A-Company, Second Platoon. Initially, the only things the men share in common are their young age and the realization that they are trapped in a morally questionable war that has created sharper polarization in American society than any other war. As the specter of actual combat hangs over the men, they are forced to deal with the most painful and scariest issue of all: Death.

Other than that, the men are widely diverse in their motivations to fight and their approaches toward survival. As the story begins, Private Jim Paxton (Matthew Davis), who serves as the narrator, observes that he expects the war to inform his writing, a romantic notion that he himself admits to have drawn from such macho writers as Hemingway and James Jones (the latter's book, The Thin Red Line, was made into a movie by Terrence Malick in 1998). Paxton is a naive idealistic soldier who chose to enlist.

Contrasted with him are Miter (Clifton Collins Jr.), a sensitive boy who hopes to prove himself as a real man in combat, and Wilson (Shea Whigham), a brute with a killer's mentality and a disturbing zeal for bloodshed. Also belonging to the clique are Cantwell (Thomas Guiry), who simply resigns himself to the inevitable, and Johnson (Russell Richardson), a brave and honest black soldier.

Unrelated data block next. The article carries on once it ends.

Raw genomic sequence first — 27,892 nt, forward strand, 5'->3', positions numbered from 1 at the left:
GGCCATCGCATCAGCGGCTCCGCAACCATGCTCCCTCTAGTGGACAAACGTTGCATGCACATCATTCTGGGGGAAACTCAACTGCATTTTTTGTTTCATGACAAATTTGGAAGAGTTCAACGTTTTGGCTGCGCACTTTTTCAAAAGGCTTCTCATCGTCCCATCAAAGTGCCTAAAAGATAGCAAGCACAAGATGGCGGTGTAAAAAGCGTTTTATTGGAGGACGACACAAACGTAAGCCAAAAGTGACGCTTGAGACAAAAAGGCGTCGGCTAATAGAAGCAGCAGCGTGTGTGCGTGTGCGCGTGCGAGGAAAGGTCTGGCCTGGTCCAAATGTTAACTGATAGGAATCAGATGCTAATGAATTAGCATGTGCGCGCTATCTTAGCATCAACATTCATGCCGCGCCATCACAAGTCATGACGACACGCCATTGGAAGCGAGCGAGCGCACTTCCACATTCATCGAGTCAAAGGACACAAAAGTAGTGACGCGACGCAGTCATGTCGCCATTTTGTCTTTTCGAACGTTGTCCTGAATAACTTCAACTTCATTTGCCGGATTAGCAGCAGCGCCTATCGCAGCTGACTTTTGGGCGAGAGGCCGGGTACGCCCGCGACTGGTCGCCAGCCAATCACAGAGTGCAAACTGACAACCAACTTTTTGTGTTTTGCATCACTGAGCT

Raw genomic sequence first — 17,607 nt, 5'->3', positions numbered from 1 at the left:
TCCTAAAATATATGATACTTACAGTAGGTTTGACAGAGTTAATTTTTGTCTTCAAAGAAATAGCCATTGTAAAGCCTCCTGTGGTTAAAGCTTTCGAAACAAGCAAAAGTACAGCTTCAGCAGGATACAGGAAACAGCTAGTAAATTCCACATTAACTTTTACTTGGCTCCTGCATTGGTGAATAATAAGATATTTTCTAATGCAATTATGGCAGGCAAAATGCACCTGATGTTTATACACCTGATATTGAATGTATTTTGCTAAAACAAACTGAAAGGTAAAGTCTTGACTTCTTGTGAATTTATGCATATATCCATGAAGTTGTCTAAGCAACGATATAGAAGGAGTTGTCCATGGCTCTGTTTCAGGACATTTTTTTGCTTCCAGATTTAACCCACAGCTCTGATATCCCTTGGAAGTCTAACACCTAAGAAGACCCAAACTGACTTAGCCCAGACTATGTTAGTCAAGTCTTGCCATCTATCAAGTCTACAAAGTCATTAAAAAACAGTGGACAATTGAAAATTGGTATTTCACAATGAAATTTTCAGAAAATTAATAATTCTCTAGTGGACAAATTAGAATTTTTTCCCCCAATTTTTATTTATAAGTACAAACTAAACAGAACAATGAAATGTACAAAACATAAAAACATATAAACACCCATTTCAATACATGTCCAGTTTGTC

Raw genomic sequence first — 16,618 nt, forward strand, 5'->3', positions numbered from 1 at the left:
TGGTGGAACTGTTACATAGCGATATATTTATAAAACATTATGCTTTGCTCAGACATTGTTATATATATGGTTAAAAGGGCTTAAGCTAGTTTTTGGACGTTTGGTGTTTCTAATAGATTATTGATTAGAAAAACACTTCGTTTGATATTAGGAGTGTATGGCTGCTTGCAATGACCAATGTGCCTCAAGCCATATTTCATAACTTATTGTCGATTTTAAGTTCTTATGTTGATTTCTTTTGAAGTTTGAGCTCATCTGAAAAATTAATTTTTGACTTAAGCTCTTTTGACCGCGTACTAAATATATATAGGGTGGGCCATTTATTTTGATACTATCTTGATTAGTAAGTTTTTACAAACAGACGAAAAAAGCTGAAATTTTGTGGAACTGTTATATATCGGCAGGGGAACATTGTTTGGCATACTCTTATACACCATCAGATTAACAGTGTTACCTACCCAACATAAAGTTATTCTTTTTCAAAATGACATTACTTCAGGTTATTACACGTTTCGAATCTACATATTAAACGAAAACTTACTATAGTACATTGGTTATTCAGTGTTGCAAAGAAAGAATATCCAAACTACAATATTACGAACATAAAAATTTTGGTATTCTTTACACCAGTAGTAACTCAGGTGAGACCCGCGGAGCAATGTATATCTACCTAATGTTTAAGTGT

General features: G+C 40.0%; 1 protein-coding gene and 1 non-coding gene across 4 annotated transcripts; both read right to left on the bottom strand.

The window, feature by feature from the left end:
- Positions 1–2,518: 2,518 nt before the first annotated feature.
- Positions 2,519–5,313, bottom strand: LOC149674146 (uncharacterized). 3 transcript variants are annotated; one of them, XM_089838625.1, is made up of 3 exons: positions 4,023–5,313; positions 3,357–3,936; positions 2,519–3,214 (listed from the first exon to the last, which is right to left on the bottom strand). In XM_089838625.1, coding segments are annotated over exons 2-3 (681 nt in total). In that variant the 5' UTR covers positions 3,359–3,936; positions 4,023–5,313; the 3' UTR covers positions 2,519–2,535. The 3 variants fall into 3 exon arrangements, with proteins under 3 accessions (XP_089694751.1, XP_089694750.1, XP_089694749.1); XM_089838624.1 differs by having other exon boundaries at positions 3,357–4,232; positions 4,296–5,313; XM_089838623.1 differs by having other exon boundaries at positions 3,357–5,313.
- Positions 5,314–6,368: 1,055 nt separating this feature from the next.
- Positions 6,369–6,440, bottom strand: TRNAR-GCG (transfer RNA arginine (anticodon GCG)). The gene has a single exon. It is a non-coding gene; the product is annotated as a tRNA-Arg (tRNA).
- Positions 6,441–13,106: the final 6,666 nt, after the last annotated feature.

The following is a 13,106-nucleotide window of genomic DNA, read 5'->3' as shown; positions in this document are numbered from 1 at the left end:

The center is occupied by a rebellious anti-hero, Roland Bozz (Farrell), whose defiance of the army rules and regulations will ultimately galvanize every member of the platoon. A college dropout, with a number of runnings with the law, Bozz is a modern version of James Dean-Marlon Brando, with a touch of Montgomery Clift (in From Here to Eternity). Just released from the base stockade, Bozz makes no secret that he wants out of the army, perhaps even escape to Mexico.

The first two acts revolve around Bozz's stagings of small acts of protest, for which, not only he, but the entire platoon is punished. Scripters do a fine job of disclosing bits and pieces of Bozz's inner self as he operates under pressure, ultimately building the whole tale around his gradual transformation from an immature youngster to a responsible leader with natural skills to command.